As a result, I expect the mix of iPhones to be more evenly split between the C and S variants. I expect the C to even become the most popular version in the mid-term. My expectations are shown in the following graphs.
In the “Race to a Billion” there is a graph showing Android reported activations and iOS cumulative unit sales alongside cumulative console sales. The contrast between mobile phone platforms and game consoles is striking, with an order of magnitude difference in consumption. The best performing console to date is the Wii with about 100 million units sold so far.
[UPDATE: Thanks to Danny Nemer cumulative sales of Sony's PlayStation 2 (using production shipments from FY 2000-05 and recorded sales for FY 06-12) is 155.81 million units]
However, that is an incomplete picture of the game platform business primarily because consoles are not the entirety of the business. Mobile (but dedicated) gaming platforms have been sold for some time.
To give a better picture of the game business we prepared the following graphs. The first shows Nintendo’s product lines with actual unit shipments (shown as colored dots in millions of units per quarter) and the trend (shown as trailing twelve months’ average trend lines).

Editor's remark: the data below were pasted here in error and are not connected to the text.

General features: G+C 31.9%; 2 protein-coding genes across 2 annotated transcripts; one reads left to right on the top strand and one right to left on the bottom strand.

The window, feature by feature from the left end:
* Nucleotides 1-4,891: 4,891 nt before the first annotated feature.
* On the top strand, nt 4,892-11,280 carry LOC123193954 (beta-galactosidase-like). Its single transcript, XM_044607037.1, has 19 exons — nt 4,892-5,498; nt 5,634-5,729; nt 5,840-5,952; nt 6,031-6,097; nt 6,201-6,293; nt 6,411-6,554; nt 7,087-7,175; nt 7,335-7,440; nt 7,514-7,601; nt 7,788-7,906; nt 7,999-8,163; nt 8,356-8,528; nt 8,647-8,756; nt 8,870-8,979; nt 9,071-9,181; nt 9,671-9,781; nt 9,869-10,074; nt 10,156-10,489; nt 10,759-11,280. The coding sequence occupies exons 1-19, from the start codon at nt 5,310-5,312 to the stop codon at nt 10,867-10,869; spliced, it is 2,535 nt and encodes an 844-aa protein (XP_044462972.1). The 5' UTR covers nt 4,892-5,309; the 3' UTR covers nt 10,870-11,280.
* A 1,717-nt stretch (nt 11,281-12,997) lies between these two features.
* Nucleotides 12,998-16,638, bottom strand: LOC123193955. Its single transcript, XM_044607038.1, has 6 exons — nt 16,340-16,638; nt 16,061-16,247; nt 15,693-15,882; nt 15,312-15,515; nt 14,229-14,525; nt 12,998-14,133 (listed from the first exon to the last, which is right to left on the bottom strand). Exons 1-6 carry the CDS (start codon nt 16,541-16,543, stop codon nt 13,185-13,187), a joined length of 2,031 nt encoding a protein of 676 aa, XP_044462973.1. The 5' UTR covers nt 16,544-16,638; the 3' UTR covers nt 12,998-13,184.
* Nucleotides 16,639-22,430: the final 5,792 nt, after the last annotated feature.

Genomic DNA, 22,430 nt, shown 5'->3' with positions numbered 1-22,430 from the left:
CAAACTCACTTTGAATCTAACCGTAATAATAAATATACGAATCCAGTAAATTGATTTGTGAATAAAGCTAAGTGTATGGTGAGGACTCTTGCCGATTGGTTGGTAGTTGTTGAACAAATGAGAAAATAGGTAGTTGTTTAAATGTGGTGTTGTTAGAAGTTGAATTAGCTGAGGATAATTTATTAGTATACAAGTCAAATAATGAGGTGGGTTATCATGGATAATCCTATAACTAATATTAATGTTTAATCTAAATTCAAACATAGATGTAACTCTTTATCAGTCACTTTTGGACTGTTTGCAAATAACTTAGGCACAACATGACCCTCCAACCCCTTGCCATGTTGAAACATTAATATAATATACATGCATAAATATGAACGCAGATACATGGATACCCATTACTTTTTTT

Note that fixed and mobile products are both shown on the same graph. The picture that emerges is that for Nintendo, its mobile platforms combined are more popular than its fixed consoles with a total of 186 million mobile devices sold since 2003.
There is also a pattern of generational change. The GBA, DS and GameCube era was superseded by the DS Lite, DSi, Wii era. The Wii era (or generation) was significantly more popular than the GameCube generation. If there is a problem however, it seems to be that the new generation devices or consoles are not forming a new era. The Wii U and 3DS are not growing nearly to the level of the previous generations and have faded quickly.